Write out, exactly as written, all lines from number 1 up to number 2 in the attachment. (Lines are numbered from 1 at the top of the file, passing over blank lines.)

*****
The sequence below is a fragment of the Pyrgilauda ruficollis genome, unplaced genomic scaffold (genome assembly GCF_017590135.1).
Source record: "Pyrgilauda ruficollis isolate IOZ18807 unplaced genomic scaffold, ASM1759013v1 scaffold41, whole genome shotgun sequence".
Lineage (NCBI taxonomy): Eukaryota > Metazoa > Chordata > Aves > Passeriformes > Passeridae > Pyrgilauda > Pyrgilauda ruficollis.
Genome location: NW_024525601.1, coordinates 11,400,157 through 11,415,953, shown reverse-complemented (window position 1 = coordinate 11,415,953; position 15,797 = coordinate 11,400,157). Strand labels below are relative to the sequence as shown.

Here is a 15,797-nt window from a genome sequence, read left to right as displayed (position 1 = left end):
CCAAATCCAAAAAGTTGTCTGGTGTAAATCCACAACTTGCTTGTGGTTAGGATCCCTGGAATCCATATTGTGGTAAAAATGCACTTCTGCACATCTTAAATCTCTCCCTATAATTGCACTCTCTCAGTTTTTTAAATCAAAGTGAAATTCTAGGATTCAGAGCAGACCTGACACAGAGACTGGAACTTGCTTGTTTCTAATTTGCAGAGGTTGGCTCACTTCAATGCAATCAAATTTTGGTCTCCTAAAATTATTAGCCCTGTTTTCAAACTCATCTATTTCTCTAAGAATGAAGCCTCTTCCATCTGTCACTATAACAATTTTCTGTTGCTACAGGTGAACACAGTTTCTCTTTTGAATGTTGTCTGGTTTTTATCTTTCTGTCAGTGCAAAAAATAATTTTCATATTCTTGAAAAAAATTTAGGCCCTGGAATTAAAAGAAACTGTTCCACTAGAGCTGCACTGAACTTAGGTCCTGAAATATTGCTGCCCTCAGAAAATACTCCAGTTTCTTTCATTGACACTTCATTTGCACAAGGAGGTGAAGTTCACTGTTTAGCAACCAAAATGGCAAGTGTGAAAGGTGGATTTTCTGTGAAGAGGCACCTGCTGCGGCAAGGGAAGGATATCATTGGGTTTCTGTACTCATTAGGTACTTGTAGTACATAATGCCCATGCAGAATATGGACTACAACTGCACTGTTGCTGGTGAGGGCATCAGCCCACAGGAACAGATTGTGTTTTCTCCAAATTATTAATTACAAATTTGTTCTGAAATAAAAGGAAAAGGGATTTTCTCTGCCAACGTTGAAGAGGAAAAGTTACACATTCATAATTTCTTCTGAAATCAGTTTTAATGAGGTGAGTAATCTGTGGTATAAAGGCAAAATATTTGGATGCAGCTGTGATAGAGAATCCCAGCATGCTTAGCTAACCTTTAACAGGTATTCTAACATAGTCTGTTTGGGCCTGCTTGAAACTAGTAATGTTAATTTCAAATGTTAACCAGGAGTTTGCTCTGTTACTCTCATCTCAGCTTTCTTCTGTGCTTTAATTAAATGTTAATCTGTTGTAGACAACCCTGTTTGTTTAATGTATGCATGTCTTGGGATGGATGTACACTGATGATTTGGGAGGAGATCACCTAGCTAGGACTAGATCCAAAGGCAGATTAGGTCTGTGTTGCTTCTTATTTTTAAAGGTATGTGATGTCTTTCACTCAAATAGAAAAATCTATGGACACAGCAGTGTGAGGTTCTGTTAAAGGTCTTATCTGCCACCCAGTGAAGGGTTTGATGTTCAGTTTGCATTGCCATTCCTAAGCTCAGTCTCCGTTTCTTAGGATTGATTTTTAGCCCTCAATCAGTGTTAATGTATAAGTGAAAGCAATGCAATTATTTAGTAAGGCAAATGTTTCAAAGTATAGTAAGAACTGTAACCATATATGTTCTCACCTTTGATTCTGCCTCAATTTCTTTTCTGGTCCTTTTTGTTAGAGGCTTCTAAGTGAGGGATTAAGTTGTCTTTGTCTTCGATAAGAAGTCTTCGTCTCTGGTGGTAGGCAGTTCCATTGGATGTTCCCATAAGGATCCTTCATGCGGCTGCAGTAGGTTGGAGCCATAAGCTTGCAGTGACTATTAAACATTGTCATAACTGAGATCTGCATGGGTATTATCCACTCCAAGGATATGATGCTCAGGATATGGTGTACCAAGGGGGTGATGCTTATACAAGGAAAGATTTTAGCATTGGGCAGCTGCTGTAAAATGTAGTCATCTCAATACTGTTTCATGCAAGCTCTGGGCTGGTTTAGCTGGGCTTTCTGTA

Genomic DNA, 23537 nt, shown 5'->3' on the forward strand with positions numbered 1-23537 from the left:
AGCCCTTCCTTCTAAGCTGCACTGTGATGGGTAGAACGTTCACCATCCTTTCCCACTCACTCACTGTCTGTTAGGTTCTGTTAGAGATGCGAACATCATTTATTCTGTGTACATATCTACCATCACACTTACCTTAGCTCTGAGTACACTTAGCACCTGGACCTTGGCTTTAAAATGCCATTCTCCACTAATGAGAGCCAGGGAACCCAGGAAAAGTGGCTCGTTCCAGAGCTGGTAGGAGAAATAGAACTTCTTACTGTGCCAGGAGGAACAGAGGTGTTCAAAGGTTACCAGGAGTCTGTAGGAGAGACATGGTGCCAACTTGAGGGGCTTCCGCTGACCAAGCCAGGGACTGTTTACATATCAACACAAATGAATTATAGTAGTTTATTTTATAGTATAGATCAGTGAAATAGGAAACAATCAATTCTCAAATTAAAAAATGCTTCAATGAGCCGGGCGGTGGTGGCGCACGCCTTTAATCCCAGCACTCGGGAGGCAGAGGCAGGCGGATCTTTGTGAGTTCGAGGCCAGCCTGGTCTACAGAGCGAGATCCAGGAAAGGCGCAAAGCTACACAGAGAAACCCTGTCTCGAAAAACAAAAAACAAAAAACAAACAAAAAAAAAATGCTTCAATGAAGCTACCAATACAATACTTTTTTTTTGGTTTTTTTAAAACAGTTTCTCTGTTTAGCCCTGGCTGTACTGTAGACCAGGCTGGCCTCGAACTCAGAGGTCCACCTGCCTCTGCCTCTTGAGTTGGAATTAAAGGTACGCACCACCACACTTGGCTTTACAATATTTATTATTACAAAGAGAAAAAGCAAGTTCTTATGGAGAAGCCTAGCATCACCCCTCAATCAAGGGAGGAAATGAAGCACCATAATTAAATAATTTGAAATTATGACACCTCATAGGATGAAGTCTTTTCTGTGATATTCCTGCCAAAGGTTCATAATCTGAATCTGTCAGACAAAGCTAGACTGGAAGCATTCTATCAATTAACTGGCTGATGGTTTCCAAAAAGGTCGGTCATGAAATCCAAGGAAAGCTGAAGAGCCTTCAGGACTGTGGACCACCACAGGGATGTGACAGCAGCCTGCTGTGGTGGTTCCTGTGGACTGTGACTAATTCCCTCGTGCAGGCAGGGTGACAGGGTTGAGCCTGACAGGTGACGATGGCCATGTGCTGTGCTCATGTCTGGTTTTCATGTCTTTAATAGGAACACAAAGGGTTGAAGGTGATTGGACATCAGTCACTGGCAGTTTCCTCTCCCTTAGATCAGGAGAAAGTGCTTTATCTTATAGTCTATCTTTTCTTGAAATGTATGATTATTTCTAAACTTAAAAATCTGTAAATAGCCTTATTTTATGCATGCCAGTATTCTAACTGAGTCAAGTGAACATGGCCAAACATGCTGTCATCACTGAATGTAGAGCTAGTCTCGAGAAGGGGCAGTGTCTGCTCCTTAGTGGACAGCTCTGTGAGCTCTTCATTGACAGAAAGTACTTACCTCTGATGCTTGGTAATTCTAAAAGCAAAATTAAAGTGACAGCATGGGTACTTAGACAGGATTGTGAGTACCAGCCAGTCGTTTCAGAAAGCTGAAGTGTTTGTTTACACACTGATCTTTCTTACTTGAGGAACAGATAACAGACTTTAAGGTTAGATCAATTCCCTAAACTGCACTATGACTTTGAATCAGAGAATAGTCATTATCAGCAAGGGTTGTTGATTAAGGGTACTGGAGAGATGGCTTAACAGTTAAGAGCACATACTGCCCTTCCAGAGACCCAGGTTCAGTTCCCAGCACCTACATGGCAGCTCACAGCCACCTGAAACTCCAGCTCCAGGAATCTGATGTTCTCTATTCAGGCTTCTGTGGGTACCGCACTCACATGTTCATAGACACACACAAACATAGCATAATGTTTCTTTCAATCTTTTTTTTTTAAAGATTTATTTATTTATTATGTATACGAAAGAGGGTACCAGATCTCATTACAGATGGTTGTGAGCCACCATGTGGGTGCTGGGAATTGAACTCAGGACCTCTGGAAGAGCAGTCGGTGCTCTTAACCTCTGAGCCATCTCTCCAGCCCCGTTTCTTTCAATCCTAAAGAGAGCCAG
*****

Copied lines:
The sequence below is a fragment of the Pyrgilauda ruficollis genome, unplaced genomic scaffold (genome assembly GCF_017590135.1).
Source record: "Pyrgilauda ruficollis isolate IOZ18807 unplaced genomic scaffold, ASM1759013v1 scaffold41, whole genome shotgun sequence".